Reason is used by musicians across many genres; not just electronica artists, but rockers, folk artists and pop bands, too. I know one punk rock band that sold pretty well a few years back using completely programmed drums, and surprisingly nobody ever noticed—I’ll spare their reputation the damage and keep the band’s name to myself.
The point is that Reason is flexible and useful for all musicians. If you’ve got an itch to ditch your drummer, here’s how to program a rock beat using ReDrum, Reason’s resident drum machine.
Note: this tutorial contains embedded audio that will not display in a feed reader. To hear audio, click back to the tutorial or download the Play Pack for this tut (scroll down to the end).
Open Reason and click File > New. Usually, your new Reason file will be set up with a mixer already in the rack, but if it isn't, right-click on any blank rack space and choose Mixer 14:2. Once there is a mixer in the rack, right click the blank space underneath it and click Redrum Drum Computer.
If all has gone well, your Reason workspace will look like this:
Time to select a kit. In the bottom left corner of the Redrum unit, there’s a section that looks like this:
Clicking the icon of a folder beneath the kit name will bring up a dialogue box allowing you to choose a kit preset. I’ve chosen a rock kit for this job.
Before you start programming your beat, you need to stop and have a closer look at the Redrum unit if you haven’t worked with it before.
As you can see, the drum machine is made up of two primary components: channel strips for each sample and a sort of sequencer. To program hits for a given drum, press Select in the channel strip—as you can see the bass drum is selected in this screenshot—and then click on the beats in that row of white buttons at the bottom.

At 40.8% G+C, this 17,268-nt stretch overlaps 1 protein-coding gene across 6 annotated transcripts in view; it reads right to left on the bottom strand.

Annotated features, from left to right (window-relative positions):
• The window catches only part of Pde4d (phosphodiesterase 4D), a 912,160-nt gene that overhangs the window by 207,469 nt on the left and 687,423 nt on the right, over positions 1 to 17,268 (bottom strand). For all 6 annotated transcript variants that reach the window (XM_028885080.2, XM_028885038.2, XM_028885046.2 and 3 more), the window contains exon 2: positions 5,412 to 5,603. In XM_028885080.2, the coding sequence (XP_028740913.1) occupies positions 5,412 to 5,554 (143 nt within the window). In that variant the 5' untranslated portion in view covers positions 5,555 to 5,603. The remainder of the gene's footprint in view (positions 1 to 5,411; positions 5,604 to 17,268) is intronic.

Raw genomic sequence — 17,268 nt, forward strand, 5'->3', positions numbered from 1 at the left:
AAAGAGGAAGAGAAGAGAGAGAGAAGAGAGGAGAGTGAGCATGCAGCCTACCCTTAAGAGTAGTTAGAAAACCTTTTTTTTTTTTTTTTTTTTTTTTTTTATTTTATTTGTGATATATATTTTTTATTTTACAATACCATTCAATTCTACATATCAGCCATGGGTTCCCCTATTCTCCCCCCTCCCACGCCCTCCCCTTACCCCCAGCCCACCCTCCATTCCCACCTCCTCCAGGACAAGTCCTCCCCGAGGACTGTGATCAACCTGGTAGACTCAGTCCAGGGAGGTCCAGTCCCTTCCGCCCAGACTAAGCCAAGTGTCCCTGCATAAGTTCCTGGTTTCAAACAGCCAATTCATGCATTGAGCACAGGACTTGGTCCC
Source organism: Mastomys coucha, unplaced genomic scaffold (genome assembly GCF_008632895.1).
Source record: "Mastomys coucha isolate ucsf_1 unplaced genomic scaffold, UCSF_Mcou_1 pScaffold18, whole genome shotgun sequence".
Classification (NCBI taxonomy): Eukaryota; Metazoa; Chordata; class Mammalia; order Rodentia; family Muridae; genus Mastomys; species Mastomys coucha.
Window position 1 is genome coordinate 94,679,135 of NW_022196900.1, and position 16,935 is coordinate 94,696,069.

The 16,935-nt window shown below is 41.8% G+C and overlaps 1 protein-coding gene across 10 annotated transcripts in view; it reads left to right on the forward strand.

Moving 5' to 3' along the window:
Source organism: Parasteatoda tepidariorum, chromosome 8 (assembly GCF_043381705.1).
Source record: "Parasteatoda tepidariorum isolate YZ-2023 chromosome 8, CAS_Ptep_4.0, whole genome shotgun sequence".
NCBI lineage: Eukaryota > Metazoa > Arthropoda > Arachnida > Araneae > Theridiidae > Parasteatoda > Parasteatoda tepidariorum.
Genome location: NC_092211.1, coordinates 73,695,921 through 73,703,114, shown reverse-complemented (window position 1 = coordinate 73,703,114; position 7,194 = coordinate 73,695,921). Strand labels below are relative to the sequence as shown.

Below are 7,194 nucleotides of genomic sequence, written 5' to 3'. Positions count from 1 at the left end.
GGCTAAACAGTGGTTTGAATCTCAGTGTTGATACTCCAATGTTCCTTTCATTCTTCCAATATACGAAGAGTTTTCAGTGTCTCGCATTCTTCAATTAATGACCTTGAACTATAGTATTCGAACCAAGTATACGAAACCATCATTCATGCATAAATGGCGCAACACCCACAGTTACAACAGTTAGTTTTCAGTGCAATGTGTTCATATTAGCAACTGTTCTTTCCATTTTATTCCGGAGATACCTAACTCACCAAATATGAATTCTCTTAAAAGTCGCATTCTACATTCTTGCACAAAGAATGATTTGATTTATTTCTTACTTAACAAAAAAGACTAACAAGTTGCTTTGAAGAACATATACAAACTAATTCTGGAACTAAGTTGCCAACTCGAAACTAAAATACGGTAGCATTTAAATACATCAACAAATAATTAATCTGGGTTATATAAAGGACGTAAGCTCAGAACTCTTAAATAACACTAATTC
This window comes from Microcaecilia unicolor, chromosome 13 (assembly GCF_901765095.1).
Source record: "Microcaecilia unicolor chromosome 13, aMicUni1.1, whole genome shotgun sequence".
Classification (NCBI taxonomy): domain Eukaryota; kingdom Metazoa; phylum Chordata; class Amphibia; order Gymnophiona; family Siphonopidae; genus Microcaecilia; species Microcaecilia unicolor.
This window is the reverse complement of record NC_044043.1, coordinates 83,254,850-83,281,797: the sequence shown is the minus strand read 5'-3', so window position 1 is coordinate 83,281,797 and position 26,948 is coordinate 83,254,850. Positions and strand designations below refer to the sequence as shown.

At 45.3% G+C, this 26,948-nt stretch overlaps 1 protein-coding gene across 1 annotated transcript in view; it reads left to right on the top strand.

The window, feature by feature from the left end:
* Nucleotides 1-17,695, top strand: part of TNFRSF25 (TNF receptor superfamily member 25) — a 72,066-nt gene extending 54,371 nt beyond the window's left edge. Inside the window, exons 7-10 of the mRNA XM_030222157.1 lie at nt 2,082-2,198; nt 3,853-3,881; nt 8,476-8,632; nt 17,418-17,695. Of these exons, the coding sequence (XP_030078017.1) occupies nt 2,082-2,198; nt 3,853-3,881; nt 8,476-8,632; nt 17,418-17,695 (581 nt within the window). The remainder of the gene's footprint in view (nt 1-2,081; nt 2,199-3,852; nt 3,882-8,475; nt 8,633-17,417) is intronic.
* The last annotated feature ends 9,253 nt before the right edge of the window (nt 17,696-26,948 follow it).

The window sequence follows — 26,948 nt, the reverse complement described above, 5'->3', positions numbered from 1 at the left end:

When you click, the button will turn yellow, which indicates the sample is to be played at that point in the pattern. Rinse and repeat for each sample.
To the left of the strip of white buttons is a bunch of smaller numbered buttons. These are for pattern selection and we’ll be using these a few times in this tutorial. When I refer to the pattern selector, this is what I’m talking about.
You’ll also notice that the preset selector isn’t the only place that has a folder icon. There’s a button under the sample name in each channel strip with the same icon that allows you to pick individual samples.
Let’s get started on the beat itself, starting with the opening pattern. It’s going to be a pretty standard opener for a rock song. Place hits on the closed hi-hat sample at 1, 5, 9 and 13, like this:
In this tutorial I’m including screenshots from the sequencer since you can only see one sample’s hits at a time using Redrum. Here’s what the intro pattern looks like:
Listen to the opening pattern:
1 intro pattern.mp3
Now that you’ve stored the opening pattern in pattern slot 1, go to the pattern selector and choose number 2. We’ll program the main beat, or the chorus beat if you will. Here’s where we want hits:
Bass Drum: 1, 3, 7, 9, 11, 15
Snare Drum: 5, 13
Tambourine or Accent: 1, 3, 5, 7, 9, 11, 13, 15
Closed Hi-hat: 1, 5, 7, 9, 13, 15
Open Hi-hat: 3, 11
If you want to program it visually, here’s the sequenced pattern:
Listen to the main pattern:
2 Main pattern.mp3
Now we need something quieter, like a verse beat. Switch to pattern 3 using the pattern selector.
Bass Drum: 1, 7, 11, 14, 15